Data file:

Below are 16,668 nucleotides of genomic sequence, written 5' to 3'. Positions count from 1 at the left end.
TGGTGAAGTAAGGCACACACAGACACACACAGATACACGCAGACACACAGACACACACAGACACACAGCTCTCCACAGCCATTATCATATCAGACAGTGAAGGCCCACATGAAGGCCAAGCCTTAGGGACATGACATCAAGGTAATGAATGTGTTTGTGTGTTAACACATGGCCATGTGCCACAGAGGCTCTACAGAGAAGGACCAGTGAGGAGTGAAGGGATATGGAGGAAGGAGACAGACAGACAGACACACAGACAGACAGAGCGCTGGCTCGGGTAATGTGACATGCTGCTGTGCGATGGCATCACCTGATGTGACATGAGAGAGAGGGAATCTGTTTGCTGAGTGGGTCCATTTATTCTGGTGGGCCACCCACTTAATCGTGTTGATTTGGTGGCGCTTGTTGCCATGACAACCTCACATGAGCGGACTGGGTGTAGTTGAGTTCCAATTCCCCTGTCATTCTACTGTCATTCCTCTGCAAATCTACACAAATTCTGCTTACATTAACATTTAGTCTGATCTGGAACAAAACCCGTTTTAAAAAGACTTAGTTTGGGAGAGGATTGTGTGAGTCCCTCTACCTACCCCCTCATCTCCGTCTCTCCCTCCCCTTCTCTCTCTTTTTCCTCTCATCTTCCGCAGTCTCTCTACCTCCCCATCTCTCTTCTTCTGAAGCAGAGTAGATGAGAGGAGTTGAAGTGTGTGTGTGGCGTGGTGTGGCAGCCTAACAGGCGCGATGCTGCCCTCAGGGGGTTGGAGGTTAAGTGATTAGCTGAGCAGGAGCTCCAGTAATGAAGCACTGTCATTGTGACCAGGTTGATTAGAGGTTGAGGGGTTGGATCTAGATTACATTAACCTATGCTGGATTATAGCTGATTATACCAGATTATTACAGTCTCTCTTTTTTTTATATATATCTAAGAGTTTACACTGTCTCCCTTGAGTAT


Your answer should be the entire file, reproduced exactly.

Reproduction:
Below are 16,668 nucleotides of genomic sequence, written 5' to 3'. Positions count from 1 at the left end.
TGGTGAAGTAAGGCACACACAGACACACACAGATACACGCAGACACACAGACACACACAGACACACAGCTCTCCACAGCCATTATCATATCAGACAGTGAAGGCCCACATGAAGGCCAAGCCTTAGGGACATGACATCAAGGTAATGAATGTGTTTGTGTGTTAACACATGGCCATGTGCCACAGAGGCTCTACAGAGAAGGACCAGTGAGGAGTGAAGGGATATGGAGGAAGGAGACAGACAGACAGACACACAGACAGACAGAGCGCTGGCTCGGGTAATGTGACATGCTGCTGTGCGATGGCATCACCTGATGTGACATGAGAGAGAGGGAATCTGTTTGCTGAGTGGGTCCATTTATTCTGGTGGGCCACCCACTTAATCGTGTTGATTTGGTGGCGCTTGTTGCCATGACAACCTCACATGAGCGGACTGGGTGTAGTTGAGTTCCAATTCCCCTGTCATTCTACTGTCATTCCTCTGCAAATCTACACAAATTCTGCTTACATTAACATTTAGTCTGATCTGGAACAAAACCCGTTTTAAAAAGACTTAGTTTGGGAGAGGATTGTGTGAGTCCCTCTACCTACCCCCTCATCTCCGTCTCTCCCTCCCCTTCTCTCTCTTTTTCCTCTCATCTTCCGCAGTCTCTCTACCTCCCCATCTCTCTTCTTCTGAAGCAGAGTAGATGAGAGGAGTTGAAGTGTGTGTGTGGCGTGGTGTGGCAGCCTAACAGGCGCGATGCTGCCCTCAGGGGGTTGGAGGTTAAGTGATTAGCTGAGCAGGAGCTCCAGTAATGAAGCACTGTCATTGTGACCAGGTTGATTAGAGGTTGAGGGGTTGGATCTAGATTACATTAACCTATGCTGGATTATAGCTGATTATACCAGATTATTACAGTCTCTCTTTTTTTTATATATATCTAAGAGTTTACACTGTCTCCCTTGAGTAT